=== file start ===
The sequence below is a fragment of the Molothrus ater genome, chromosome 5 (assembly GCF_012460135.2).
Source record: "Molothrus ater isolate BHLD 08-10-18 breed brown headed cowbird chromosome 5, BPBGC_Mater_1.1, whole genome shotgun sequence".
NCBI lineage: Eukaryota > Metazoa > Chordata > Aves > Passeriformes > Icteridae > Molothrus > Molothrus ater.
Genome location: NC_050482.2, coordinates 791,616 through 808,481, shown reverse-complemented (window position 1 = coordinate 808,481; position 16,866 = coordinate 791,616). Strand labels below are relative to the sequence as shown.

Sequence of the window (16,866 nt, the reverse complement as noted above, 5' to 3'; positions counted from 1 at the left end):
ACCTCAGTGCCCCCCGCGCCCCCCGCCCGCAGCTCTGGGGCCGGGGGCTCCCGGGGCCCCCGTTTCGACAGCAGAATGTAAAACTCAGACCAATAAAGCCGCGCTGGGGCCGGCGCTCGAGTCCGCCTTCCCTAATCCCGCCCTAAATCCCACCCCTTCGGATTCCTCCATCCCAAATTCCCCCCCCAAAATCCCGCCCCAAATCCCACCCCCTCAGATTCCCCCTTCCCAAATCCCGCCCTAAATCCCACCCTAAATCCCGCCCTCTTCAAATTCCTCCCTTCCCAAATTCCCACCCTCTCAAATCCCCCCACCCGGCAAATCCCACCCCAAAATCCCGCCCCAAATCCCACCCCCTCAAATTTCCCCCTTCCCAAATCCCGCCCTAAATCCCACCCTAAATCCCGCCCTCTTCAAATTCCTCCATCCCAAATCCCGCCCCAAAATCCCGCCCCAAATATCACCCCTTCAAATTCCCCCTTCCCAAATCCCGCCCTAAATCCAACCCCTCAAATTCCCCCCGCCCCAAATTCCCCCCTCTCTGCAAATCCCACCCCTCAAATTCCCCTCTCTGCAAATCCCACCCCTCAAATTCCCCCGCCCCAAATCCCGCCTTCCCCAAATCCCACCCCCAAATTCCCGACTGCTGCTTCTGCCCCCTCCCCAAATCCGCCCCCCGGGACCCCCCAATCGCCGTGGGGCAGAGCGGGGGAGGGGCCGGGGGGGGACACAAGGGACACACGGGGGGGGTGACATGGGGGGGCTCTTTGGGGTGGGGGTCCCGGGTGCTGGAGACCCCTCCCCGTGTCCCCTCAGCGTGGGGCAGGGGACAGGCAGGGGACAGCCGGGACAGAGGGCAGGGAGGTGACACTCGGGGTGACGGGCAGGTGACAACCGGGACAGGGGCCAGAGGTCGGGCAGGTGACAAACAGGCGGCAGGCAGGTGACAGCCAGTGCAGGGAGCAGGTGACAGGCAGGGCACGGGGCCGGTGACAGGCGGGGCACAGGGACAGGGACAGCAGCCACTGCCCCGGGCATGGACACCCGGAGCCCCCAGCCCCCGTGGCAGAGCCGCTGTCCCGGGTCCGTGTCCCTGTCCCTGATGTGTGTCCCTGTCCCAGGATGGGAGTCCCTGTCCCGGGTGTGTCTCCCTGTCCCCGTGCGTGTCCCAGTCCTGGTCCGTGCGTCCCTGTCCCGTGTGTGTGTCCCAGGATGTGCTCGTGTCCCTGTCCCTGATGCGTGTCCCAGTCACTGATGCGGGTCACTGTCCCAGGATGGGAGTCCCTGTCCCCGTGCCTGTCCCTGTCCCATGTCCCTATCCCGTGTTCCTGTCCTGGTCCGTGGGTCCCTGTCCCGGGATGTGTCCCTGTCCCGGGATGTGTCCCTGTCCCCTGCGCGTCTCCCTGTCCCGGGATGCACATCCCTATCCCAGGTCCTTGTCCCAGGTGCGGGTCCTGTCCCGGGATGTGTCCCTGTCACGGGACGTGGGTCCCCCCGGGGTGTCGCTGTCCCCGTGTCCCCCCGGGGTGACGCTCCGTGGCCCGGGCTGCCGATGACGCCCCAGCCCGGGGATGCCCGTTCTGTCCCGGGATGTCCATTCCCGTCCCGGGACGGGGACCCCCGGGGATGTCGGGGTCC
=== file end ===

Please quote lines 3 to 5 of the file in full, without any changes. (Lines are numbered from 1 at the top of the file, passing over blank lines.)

NCBI lineage: Eukaryota > Metazoa > Chordata > Aves > Passeriformes > Icteridae > Molothrus > Molothrus ater.
Genome location: NC_050482.2, coordinates 791,616 through 808,481, shown reverse-complemented (window position 1 = coordinate 808,481; position 16,866 = coordinate 791,616). Strand labels below are relative to the sequence as shown.

Sequence of the window (16,866 nt, the reverse complement as noted above, 5' to 3'; positions counted from 1 at the left end):